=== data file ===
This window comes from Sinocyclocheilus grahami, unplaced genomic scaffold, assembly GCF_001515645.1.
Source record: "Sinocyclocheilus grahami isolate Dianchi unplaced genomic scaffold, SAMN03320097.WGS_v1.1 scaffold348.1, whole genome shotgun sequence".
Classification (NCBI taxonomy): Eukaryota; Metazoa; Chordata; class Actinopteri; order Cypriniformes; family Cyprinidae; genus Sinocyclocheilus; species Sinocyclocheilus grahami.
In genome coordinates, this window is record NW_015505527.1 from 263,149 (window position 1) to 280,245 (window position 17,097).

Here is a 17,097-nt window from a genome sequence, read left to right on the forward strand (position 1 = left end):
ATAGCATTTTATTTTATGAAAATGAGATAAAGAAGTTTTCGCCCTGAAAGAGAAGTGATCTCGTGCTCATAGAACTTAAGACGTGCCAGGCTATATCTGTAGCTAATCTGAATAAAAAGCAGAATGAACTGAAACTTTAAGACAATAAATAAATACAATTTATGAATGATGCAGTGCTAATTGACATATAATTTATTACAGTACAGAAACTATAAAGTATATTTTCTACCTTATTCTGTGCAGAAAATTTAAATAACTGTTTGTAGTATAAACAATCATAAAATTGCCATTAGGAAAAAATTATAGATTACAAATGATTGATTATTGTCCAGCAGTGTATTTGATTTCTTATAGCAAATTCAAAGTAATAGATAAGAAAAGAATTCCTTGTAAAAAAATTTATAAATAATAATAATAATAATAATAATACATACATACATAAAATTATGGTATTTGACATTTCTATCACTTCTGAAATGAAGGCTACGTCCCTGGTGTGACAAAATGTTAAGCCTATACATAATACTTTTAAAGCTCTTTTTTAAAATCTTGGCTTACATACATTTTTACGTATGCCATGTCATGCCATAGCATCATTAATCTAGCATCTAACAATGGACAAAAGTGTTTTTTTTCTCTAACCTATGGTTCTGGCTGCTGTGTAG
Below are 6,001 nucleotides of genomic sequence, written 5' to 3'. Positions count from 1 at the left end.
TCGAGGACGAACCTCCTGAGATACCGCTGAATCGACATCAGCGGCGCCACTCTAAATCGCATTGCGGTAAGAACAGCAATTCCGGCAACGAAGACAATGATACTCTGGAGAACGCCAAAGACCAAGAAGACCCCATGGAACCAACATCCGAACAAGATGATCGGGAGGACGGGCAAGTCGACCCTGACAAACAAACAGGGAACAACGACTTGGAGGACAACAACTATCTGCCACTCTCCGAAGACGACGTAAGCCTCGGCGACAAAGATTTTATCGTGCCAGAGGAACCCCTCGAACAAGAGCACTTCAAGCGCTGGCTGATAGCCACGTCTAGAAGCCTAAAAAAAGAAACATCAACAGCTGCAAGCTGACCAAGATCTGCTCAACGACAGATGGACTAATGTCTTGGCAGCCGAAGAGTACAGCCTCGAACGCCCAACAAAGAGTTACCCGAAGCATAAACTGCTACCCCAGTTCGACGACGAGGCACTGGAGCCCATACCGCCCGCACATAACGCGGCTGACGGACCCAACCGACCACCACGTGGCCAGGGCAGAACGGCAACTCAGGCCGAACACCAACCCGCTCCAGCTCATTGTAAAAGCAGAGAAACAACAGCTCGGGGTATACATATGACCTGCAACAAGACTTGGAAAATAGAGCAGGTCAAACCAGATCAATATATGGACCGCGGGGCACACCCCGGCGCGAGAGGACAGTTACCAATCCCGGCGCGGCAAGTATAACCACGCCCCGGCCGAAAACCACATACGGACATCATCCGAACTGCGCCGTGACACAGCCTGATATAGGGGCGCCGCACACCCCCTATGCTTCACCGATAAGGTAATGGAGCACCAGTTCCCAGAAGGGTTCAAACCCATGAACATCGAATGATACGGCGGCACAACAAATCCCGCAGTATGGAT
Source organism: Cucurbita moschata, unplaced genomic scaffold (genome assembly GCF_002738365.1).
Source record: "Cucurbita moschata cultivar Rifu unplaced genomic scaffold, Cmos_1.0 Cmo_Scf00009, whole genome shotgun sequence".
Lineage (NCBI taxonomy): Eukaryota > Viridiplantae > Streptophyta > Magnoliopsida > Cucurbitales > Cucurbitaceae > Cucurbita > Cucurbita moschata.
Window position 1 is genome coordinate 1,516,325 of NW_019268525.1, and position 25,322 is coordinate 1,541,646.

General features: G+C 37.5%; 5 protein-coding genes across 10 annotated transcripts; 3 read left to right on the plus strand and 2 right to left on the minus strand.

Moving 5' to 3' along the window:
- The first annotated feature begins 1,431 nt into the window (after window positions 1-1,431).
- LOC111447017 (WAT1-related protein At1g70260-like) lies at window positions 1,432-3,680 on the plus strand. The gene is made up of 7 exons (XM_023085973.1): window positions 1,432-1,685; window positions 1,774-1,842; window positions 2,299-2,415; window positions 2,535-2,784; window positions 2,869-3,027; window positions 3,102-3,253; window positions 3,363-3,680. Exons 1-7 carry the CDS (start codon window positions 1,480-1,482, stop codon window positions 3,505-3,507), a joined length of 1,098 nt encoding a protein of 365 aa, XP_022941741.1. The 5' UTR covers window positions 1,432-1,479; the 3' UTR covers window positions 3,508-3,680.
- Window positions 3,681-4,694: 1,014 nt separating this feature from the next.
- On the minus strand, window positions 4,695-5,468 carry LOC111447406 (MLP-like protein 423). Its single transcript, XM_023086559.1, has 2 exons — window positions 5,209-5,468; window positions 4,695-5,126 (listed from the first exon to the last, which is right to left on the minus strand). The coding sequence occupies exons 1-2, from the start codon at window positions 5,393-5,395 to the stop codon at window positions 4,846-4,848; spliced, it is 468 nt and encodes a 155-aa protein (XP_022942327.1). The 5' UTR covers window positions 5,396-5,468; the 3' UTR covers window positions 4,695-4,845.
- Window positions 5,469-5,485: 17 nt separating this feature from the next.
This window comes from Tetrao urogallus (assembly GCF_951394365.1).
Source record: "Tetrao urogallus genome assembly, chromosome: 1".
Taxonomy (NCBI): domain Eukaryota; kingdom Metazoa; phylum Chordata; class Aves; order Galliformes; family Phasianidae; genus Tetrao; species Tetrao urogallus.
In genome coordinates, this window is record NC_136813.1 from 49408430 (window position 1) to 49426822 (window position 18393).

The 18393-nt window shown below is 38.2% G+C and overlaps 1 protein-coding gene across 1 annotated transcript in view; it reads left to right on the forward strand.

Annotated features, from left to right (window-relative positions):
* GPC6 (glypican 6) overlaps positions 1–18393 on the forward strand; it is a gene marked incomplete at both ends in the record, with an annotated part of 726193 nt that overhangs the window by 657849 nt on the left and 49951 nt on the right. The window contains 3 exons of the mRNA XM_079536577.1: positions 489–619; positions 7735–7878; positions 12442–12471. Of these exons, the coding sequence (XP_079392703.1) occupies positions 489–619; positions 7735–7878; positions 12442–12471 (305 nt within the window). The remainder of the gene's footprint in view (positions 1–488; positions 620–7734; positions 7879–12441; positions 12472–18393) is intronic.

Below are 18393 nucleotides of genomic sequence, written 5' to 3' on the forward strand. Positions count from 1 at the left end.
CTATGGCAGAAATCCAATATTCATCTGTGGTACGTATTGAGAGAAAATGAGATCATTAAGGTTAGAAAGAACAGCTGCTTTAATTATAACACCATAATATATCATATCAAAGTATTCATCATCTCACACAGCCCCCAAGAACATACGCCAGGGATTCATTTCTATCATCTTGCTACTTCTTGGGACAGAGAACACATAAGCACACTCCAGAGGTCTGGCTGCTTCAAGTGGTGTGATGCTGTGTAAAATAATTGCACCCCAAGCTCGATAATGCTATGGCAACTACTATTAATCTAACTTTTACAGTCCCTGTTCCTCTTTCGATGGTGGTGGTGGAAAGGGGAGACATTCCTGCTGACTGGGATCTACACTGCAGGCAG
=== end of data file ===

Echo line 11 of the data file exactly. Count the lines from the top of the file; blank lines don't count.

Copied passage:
Lineage (NCBI taxonomy): Eukaryota > Viridiplantae > Streptophyta > Magnoliopsida > Cucurbitales > Cucurbitaceae > Cucurbita > Cucurbita moschata.